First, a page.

The magazine gathered 24 stories it published in the past year addressing an aspect of climate change and created a cover for each article.
The first cover features a globe on fire, with the tagline: “A different way to read — and think — about the peril facing Earth.”
The intro to the magazine reads: “It can be tough for even the most conscientious citizen to fully engage with the scale of the crisis." Part of the problem, it notes, is the “sheer volume of bad climate news. For Earth Day, we decided to create a different way to read about climate change: an all-cover issue of the magazine.”
The stunning, bold covers are a mix of photography and illustration, from an image of the Sahara Desert for a story on how it is expanding to an imagine of a home underwater on rising sea levels. Articles also tackle growing wildfires, worsening hurricanes and melting ice caps.
Separately, The New York Times is airing a new TV ad on climate change ahead of Earth Day, featuring reporting from correspondent Nicholas Casey and photographer Josh Haner as part of its “Truth Is Worth It” brand campaign.
The campaign aims to educate viewers about the work and resources necessary for in-depth reporting, with the goal of attracting more subscribers. It is part of a growing trend among publishers to communicate to readers the importance of solid journalism, by revealing the reporting process.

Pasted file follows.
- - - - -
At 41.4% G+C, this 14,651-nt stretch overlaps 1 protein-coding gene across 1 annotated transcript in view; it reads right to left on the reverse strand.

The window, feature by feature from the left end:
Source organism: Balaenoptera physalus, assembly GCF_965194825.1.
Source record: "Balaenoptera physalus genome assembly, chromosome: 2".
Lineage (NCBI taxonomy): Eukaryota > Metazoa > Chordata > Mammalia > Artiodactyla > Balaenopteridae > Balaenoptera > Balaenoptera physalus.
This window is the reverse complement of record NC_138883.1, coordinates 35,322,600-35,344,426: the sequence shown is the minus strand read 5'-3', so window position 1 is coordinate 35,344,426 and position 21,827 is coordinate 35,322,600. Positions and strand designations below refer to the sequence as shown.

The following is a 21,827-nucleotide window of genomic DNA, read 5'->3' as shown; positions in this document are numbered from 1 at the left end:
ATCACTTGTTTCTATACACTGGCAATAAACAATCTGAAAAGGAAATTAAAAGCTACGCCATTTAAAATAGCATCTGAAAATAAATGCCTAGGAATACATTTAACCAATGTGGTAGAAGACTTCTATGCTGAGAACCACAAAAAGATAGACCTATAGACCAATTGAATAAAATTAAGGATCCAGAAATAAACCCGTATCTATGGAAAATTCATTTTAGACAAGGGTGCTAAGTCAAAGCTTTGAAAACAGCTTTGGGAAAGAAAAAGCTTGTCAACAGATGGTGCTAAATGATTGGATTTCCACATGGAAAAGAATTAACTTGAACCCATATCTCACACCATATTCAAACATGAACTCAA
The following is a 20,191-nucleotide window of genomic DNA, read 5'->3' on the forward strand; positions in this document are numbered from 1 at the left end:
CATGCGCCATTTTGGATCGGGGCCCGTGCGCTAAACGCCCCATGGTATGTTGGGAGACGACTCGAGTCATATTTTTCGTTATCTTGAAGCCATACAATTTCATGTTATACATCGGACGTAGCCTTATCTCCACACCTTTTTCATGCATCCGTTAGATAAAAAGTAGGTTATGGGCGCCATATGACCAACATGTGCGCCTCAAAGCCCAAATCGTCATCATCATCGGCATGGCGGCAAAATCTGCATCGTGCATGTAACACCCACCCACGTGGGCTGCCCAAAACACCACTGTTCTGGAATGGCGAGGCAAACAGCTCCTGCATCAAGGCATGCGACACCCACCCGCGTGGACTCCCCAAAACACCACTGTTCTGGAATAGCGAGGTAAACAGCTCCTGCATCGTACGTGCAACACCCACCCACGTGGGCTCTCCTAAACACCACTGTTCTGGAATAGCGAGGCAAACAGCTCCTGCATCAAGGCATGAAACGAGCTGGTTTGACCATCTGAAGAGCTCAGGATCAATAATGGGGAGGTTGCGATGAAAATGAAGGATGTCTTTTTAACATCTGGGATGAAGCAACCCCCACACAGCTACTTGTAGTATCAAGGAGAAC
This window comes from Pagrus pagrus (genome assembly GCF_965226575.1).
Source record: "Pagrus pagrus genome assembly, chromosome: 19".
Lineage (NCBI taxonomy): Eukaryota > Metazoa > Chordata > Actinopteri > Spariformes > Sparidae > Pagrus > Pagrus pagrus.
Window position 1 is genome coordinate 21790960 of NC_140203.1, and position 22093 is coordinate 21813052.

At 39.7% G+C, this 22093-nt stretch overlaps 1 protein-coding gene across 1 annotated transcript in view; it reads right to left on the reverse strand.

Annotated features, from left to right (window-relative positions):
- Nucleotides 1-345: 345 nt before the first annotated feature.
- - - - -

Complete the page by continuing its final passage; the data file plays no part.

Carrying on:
The Times began these efforts with “The Truth Is Hard” brand campaign series, its first major brand campaign in decades.
This Earth Day ad is the latest in The Times’ “The Truth Is Worth It” brand campaign series, which shows independent journalism requires resources, time and commitment, and needs the support of subscribers to fuel this effort.
The ad takes viewers through the reporting process that led to its interactive investigation into the impacts of warming seas on the Galápagos Islands. The duo lived on a boat for seven days as they explored the Galápagos Islands’ ecosystem and wildlife. They uncovered a number of environmental effects of the warming climate, including sea lions dying prematurely, fish disappearing and birds becoming infertile.
The ad will air on linear and streaming television and across social channels, as well as The Times' print and online platforms.
In 2017, The Times created a team dedicated to Climate coverage and appointed Hannah Fairfield as its Climate desk editor.
Last week, the founder-CEO of retail brand Everlane, Michael Preysman, announced a partnership with The New York Times to promote climate journalism.
Everlane is selling a “Climate Collection” of Times branded cotton crew T-shirts and French terry crew sweatshirts that read “Truth. It affects us all” to make the point. On the back of the shirts is a list, noting how consumers’ actions impact the environment, such as “What we put on our plates” and “How we travel.”